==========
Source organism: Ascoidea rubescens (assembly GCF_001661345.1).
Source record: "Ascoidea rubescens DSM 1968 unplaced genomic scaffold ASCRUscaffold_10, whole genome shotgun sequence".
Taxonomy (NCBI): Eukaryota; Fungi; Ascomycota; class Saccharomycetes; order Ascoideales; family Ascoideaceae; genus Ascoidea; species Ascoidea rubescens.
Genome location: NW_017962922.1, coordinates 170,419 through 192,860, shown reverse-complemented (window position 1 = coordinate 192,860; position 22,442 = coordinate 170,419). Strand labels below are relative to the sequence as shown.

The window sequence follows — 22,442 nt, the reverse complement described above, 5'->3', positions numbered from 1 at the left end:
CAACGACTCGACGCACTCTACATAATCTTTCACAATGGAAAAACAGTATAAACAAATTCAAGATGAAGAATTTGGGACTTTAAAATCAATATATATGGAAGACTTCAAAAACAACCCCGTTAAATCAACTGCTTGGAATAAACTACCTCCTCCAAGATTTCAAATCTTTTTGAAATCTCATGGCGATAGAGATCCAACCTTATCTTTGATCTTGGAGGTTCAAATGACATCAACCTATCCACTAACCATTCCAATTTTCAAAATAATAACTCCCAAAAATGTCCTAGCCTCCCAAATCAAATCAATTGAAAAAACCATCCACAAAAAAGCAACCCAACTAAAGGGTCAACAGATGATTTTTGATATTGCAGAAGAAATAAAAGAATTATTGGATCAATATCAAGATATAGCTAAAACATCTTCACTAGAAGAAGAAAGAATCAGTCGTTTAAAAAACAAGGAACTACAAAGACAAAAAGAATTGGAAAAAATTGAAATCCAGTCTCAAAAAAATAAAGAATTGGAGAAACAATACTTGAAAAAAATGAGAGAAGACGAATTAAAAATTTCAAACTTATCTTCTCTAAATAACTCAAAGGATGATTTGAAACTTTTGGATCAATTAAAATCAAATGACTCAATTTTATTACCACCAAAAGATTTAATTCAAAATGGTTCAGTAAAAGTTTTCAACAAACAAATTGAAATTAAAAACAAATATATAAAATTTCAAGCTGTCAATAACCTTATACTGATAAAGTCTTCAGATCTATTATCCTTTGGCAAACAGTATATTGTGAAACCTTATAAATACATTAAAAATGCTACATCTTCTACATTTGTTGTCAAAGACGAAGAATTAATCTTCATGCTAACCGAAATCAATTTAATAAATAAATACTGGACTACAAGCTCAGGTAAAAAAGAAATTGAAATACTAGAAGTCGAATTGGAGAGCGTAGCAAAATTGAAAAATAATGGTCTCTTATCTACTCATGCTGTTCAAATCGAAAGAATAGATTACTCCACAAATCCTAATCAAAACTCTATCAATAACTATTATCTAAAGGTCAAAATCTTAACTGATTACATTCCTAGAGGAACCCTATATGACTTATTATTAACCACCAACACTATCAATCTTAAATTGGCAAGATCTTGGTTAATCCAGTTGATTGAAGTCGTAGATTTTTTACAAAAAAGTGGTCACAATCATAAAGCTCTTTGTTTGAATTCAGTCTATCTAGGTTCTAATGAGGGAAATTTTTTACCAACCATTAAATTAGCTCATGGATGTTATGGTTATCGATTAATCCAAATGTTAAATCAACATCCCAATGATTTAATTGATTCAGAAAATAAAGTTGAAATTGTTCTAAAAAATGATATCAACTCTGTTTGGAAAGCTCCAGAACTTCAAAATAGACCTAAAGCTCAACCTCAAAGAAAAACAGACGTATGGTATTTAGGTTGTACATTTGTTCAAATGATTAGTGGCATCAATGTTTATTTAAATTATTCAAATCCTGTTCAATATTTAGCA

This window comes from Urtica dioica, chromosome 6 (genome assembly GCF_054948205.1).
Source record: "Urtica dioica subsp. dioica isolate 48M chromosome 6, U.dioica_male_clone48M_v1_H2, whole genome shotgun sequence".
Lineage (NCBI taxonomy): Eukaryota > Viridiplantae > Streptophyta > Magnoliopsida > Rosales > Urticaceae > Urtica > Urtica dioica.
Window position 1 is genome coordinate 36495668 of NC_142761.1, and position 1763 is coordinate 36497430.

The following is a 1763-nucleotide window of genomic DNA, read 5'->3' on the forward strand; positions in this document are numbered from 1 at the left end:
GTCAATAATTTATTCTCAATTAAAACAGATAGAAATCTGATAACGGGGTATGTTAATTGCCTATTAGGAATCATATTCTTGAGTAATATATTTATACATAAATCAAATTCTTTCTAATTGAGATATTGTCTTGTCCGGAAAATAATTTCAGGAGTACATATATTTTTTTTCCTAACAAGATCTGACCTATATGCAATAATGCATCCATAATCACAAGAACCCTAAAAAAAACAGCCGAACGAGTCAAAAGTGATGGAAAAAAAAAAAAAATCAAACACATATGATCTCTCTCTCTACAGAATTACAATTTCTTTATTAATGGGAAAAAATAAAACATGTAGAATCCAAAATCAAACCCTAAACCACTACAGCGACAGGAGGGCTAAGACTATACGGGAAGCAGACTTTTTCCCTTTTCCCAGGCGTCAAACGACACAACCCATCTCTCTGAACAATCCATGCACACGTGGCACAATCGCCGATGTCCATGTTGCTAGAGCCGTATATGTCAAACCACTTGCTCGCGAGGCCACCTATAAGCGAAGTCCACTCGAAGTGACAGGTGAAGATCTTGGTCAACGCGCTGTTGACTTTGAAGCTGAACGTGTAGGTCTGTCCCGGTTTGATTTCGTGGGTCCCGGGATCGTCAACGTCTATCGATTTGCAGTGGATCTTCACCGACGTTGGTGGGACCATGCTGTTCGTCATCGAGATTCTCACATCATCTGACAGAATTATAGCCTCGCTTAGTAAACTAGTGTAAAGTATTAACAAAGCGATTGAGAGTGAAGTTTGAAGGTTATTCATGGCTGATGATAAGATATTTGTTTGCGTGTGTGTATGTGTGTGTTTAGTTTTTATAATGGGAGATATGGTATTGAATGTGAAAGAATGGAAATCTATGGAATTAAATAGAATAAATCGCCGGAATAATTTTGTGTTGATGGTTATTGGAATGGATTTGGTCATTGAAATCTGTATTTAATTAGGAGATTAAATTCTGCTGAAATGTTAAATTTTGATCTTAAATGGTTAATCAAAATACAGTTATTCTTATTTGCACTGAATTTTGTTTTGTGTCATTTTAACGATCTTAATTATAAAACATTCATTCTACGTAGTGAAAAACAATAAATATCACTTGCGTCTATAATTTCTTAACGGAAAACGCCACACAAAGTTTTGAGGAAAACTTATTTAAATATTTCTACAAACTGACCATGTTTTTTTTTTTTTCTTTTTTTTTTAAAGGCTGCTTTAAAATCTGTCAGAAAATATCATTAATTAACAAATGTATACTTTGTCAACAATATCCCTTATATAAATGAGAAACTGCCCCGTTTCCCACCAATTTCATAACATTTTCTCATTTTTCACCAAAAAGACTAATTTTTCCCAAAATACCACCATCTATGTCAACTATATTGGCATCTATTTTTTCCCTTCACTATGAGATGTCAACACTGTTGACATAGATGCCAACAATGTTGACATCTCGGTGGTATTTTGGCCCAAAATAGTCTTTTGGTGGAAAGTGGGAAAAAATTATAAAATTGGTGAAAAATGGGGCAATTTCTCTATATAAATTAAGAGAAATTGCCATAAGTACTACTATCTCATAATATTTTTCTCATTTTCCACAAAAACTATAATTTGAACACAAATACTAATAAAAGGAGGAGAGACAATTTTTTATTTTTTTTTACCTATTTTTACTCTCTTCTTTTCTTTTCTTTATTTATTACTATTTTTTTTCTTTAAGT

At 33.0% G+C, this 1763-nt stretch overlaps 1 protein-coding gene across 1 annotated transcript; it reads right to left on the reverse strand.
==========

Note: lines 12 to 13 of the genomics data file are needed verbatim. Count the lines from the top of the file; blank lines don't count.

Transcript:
GTCAATAATTTATTCTCAATTAAAACAGATAGAAATCTGATAACGGGGTATGTTAATTGCCTATTAGGAATCATATTCTTGAGTAATATATTTATACATAAATCAAATTCTTTCTAATTGAGATATTGTCTTGTCCGGAAAATAATTTCAGGAGTACATATATTTTTTTTCCTAACAAGATCTGACCTATATGCAATAATGCATCCATAATCACAAGAACCCTAAAAAAAACAGCCGAACGAGTCAAAAGTGATGGAAAAAAAAAAAAAATCAAACACATATGATCTCTCTCTCTACAGAATTACAATTTCTTTATTAATGGGAAAAAATAAAACATGTAGAATCCAAAATCAAACCCTAAACCACTACAGCGACAGGAGGGCTAAGACTATACGGGAAGCAGACTTTTTCCCTTTTCCCAGGCGTCAAACGACACAACCCATCTCTCTGAACAATCCATGCACACGTGGCACAATCGCCGATGTCCATGTTGCTAGAGCCGTATATGTCAAACCACTTGCTCGCGAGGCCACCTATAAGCGAAGTCCACTCGAAGTGACAGGTGAAGATCTTGGTCAACGCGCTGTTGACTTTGAAGCTGAACGTGTAGGTCTGTCCCGGTTTGATTTCGTGGGTCCCGGGATCGTCAACGTCTATCGATTTGCAGTGGATCTTCACCGACGTTGGTGGGACCATGCTGTTCGTCATCGAGATTCTCACATCATCTGACAGAATTATAGCCTCGCTTAGTAAACTAGTGTAAAGTATTAACAAAGCGATTGAGAGTGAAGTTTGAAGGTTATTCATGGCTGATGATAAGATATTTGTTTGCGTGTGTGTATGTGTGTGTTTAGTTTTTATAATGGGAGATATGGTATTGAATGTGAAAGAATGGAAATCTATGGAATTAAATAGAATAAATCGCCGGAATAATTTTGTGTTGATGGTTATTGGAATGGATTTGGTCATTGAAATCTGTATTTAATTAGGAGATTAAATTCTGCTGAAATGTTAAATTTTGATCTTAAATGGTTAATCAAAATACAGTTATTCTTATTTGCACTGAATTTTGTTTTGTGTCATTTTAACGATCTTAATTATAAAACATTCATTCTACGTAGTGAAAAACAATAAATATCACTTGCGTCTATAATTTCTTAACGGAAAACGCCACACAAAGTTTTGAGGAAAACTTATTTAAATATTTCTACAAACTGACCATGTTTTTTTTTTTTTCTTTTTTTTTTAAAGGCTGCTTTAAAATCTGTCAGAAAATATCATTAATTAACAAATGTATACTTTGTCAACAATATCCCTTATATAAATGAGAAACTGCCCCGTTTCCCACCAATTTCATAACATTTTCTCATTTTTCACCAAAAAGACTAATTTTTCCCAAAATACCACCATCTATGTCAACTATATTGGCATCTATTTTTTCCCTTCACTATGAGATGTCAACACTGTTGACATAGATGCCAACAATGTTGACATCTCGGTGGTATTTTGGCCCAAAATAGTCTTTTGGTGGAAAGTGGGAAAAAATTATAAAATTGGTGAAAAATGGGGCAATTTCTCTATATAAATTAAGAGAAATTGCCATAAGTACTACTATCTCATAATATTTTTCTCATTTTCCACAAAAACTATAATTTGAACACAAATACTAATAAAAGGAGGAGAGACAATTTTTTATTTTTTTTTACCTATTTTTACTCTCTTCTTTTCTTTTCTTTATTTATTACTATTTTTTTTCTTTAAGT

At 33.0% G+C, this 1763-nt stretch overlaps 1 protein-coding gene across 1 annotated transcript; it reads right to left on the reverse strand.